This is the bible of long-distance cruising under sail, a big, all-inclusive book a serious cruiser just has to have. Based on Leonard's more than 10 years of cruising all around the world - and more than that, based on her understanding of what it really means to cruise successfully and happily - this compendium covers all the dimensions of life at sea, from boat issues to human issues, from living skills to voyaging through foreign lands, from technical skills like anchoring to personal skills such as learning to be with yourself and other psychological matters at sea.
Beth A. Leonard
The Voyager's Handbook: The Essential Guide to Bluewater Cruising
International Marine/McGraw-Hill, 2nd edition, 2007
574 pages, hard cover
What It's About?
This book became a classic in its first edition, and in the new second edition Leonard not only updates and expands that material but adds new topics to cover all dimensions of the cruising experience.
A quick overview of the book's contents:
- Part 1 The Essential Ingredients in three chapters covers the first decisions: who makes the best cruising crew, how to finance long-term cruising, and the best boat characteristics. This includes one of the best and most realistic analysis of costs I've ever seen - a classic issue for those considering cruising.
- Part 2 Refitting and Equipping the Yacht for Bluewater Voyaging has seven chapters detailing virtually everything a bluewater sailboat needs, from sails to anchors, safety gear to navigation and communications, watermakers to electrical systems. It's easy to go overboard here, with thousands of expensive "must have" boat gizmos marketed to obsessed or worried would-be cruisers, but Leonard does a fine job of helping readers determine what they really need or don't based on their financial priorities and intended cruising area. The more you read this book, the more you appreciate her understanding that not every cruiser has big bucks in the bank before going cruising.
- Part 3 Liveaboard Skills is where Leonard really excels over other books that focus more on hardware and technical skills. These seven chapters cover how to manage both the mundane (how to organize stowage) and the critical (being your own doctor), the daily (galley tips) and the rare (encountering a hurricane) aspects of living at sea. In a chapter subtitled "Following Your Heart" she writes movingly about what things one can actually do while cruising in addition to the sailing itself: keeping the creative self alive, experiencing other cultures, participating in the arts.
- Part 4 Shorthanded Passagemaking Skills considers the reality of many cruisers, like Leonard herself, who may manage the boat for long distances with only one or two aboard. These chapters explore some of the most critical voyaging topics, such as heavy weather, managing emergencies, watchkeeping, and much more. Again, Leonard's own experience shines through.
- Part 5 Foreign Savvy begins by addressing all those most common questions new cruisers ask, such as about the laws and rituals of other countries and how to get by in a strange new culture with unknown risks, and ends with a final chapter on the voyaging life and all it means.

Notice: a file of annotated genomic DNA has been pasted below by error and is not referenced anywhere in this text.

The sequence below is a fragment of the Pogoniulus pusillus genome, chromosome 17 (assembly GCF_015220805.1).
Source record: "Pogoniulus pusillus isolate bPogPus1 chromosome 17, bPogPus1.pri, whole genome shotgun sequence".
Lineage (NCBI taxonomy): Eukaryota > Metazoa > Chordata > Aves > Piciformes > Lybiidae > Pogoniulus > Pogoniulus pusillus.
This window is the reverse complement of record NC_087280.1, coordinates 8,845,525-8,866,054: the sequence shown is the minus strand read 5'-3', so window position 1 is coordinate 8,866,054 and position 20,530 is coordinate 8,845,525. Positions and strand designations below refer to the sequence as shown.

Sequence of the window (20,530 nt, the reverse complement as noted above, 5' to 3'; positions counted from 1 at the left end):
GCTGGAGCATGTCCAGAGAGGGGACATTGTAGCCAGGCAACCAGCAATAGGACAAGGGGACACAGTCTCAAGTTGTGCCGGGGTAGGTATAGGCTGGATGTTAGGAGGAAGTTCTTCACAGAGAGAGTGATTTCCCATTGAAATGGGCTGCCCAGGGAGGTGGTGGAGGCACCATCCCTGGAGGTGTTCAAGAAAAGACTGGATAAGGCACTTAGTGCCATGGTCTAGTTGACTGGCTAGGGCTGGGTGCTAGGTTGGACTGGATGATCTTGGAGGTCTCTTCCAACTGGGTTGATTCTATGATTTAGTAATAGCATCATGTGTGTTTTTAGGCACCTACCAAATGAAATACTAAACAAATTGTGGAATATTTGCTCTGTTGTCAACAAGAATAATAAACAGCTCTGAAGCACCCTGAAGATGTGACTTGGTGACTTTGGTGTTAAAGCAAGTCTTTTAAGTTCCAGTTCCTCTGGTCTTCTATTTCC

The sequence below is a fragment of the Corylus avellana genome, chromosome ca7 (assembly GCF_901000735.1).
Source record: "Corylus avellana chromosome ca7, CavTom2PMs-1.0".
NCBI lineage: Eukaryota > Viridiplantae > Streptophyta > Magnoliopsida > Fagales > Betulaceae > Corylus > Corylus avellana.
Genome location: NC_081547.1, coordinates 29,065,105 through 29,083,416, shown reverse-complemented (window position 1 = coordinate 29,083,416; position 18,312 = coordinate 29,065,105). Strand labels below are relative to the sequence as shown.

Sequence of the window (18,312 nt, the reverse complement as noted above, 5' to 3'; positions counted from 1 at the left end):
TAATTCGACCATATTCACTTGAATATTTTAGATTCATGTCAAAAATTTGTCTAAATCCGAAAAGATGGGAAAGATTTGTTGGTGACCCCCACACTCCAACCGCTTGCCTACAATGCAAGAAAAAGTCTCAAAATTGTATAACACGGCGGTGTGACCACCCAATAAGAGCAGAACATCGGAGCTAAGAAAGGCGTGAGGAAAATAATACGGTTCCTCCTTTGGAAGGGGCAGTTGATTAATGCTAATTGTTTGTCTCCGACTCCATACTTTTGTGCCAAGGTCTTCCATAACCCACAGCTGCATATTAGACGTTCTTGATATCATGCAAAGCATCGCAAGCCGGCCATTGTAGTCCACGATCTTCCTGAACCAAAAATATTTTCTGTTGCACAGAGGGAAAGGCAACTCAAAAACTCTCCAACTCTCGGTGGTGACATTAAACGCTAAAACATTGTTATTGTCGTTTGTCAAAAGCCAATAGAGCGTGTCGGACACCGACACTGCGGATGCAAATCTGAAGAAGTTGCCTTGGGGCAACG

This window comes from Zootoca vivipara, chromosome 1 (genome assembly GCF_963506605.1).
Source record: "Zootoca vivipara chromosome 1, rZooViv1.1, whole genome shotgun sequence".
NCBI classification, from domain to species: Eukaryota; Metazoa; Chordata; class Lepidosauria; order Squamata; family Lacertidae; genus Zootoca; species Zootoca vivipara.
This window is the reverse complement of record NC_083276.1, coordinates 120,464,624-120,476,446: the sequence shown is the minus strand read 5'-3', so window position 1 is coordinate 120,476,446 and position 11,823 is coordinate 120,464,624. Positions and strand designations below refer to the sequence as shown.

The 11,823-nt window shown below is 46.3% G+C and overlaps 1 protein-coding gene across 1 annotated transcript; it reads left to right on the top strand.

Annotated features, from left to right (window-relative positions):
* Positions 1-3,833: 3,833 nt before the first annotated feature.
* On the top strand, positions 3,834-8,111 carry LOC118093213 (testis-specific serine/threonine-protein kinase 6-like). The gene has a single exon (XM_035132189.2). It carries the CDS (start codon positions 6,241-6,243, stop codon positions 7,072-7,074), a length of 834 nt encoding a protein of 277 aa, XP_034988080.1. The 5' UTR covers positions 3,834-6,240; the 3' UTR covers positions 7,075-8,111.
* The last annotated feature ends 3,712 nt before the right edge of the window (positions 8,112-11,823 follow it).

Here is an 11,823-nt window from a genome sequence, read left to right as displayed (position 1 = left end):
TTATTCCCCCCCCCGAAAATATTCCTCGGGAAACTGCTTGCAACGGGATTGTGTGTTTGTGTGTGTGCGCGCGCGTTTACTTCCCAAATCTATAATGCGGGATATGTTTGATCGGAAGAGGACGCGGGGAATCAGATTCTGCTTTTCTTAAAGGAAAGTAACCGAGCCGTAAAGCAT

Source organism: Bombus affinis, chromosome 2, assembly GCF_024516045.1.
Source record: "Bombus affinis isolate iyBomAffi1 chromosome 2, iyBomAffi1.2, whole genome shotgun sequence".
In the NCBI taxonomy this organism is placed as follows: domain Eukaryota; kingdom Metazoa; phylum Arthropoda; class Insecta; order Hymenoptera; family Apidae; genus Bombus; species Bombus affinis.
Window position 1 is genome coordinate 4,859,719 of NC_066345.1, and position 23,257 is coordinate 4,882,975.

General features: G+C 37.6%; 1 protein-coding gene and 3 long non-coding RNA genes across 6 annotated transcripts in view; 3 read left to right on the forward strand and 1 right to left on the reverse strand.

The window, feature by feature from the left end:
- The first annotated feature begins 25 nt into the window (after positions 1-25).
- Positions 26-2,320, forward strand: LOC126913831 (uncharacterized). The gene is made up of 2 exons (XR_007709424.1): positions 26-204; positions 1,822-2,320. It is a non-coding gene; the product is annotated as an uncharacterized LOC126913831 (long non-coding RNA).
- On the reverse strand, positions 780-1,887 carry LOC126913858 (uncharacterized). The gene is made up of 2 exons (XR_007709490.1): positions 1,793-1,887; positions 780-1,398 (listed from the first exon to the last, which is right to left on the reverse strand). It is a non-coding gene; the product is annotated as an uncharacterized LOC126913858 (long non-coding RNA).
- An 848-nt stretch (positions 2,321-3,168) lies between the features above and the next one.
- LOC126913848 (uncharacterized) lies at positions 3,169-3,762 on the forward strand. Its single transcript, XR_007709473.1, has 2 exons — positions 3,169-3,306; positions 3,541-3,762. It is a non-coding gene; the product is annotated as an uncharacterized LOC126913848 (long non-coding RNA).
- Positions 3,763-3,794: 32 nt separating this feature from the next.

Why It's a Good Book
The Voyager's Handbook excels in a number of ways:
- Beth Leonard really knows her subject, and clearly has well researched anything she hasn't learned from personal experience.
- She's a fine writer with a knack to make the complex clear, the smallest details meaningful or even entertaining, and personal experience a steppingstone to universal truths.
- She's committed to her subject: she really doesn't want us to head offshore without first having thought about everything She'll freely admit her own mistakes and what she's learned from them - so that we don't have to experience them ourselves.
- She's no preacher, but you still might be converted. Many readers might wish they were voyaging with her rather than their real or prospective crew.
One of the things I like best about this book is the author's understanding of different cruising (and human) personalities and how those affect choices of boat, gear, and other decisions. In the early financial chapter, she introduces three boating styles (Simplicity, Moderation, and Highlife) to explore how little, or how much, it costs to cruise - a theme continued throughout much of the book, whether it's lugging jerrycans of water back to Simplicity versus long hot showers aboard Highlife with its watermaker and electric heater, or choices of boat gear or destinations or activities ashore. Cruising is life, after all, and no one size fits all, but Leonard is an adept guide through many decisions all cruisers need to make themselves.
About the Author
Beth A. Leonard and her partner have cruised some 100,000 nautical miles through the ocean's waters, from the Arctic Circle to Cape Horn and the Southern Ocean and a complete circumnavigation. She has written regularly for Cruising World and other sailing magazines and is the author of two other cruising books: Following Seas: Sailing the Globe, Sounding a Life (the story of her first circumnavigation) and Blue Horizons: Dispatches from Distant Seas (a collection of columns and essays about her next six years sailing the world). For Leonard, cruising is self-discovery and a spiritual journey, and her writing has justly been praised as travel writing at the highest level.
Related good reading:
The U.S. Navy SEAL Survival Handbook contains a lot of useful information for offshore sailors who might find themselves in a survival situation.